Apple hires AR/VR expert from NASA

(Reuters/Mike Segar)The Apple logo is seen here above the entrance door to the Apple Store on 5th Avenue in Manhattan, New York.

Apple Inc. is all business when it comes to taking their augmented reality (AR) and virtual reality (VR) projects, if their latest move is to be the considered.

According to an article from Bloomberg Technology, the tech giant has reportedly acquired the services of Jeff Norris of the National Aeronautics and Space Administration (NASA), who is said to be an expert in new technology. Norris' hiring was Apple's move to bolster their AR and VR projects and initiatives, according to people who are close to the matter.

The report stated that the guru from NASA had already joined Apple earlier this year, specifically as a senior manager for its AR team. He also reports to Mike Rockwell, who was formerly an executive at Dolby Labs. Moreover, the sources said that Rockwell's team is currently busy with developing a pair of AR glasses, as well as other related features that will be integrated into the future iPhone models.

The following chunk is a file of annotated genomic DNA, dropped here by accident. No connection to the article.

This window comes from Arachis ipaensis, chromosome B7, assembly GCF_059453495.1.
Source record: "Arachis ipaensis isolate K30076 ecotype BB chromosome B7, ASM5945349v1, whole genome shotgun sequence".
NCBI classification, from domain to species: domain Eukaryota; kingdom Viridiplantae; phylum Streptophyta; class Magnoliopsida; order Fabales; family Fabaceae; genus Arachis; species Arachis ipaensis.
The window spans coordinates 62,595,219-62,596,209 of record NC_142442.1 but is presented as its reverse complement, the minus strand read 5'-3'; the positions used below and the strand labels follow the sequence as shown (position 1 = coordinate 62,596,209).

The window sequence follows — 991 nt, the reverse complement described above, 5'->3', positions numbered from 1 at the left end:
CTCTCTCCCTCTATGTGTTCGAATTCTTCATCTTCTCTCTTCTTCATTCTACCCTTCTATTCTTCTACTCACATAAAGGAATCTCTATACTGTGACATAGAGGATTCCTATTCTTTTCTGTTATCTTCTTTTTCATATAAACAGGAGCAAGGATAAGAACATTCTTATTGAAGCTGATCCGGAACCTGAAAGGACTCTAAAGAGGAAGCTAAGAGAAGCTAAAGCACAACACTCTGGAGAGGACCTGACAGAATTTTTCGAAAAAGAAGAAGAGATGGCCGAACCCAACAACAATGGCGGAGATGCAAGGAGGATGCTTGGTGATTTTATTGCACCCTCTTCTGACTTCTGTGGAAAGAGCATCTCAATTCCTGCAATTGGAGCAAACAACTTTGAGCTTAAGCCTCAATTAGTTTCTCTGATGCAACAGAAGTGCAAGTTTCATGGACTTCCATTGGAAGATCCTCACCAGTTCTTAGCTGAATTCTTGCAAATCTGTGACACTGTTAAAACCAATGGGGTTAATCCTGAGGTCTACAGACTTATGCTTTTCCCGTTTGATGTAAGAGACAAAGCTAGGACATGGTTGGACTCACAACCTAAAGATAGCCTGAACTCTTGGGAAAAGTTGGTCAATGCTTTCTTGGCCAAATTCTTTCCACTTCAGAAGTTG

Norris' track record on AR and VR and other robotic solutions when he was still with NASA is nothing short of remarkable. One of his highlights was when he led a team that created "Project Sidekick," where they experimented on mixed reality system. The project involved communicating with astronauts on the International Space Station using Microsoft's HoloLens goggles, according to a report from AppleInsider.

Furthermore, he also founded NASA's Jet Propulsion Lab (JPL), which focused on controlling robots and spacecraft using AR and VR technology. As for Apple, company CEO Tim Cook expressed his optimism in VR's potential, saying that it was "a big idea like the smartphone."

"It also does show that AR can be really great. We have been and continue to invest a lot in this. We are high on AR for the long run, we think there's great things for customers and a great commercial opportunity," said Cook in an interview last year. "The number one thing is to make sure our products work well with other developers' kind of products like Pokemon, that's why you see so many iPhones in the wild chasing Pokemons," he added.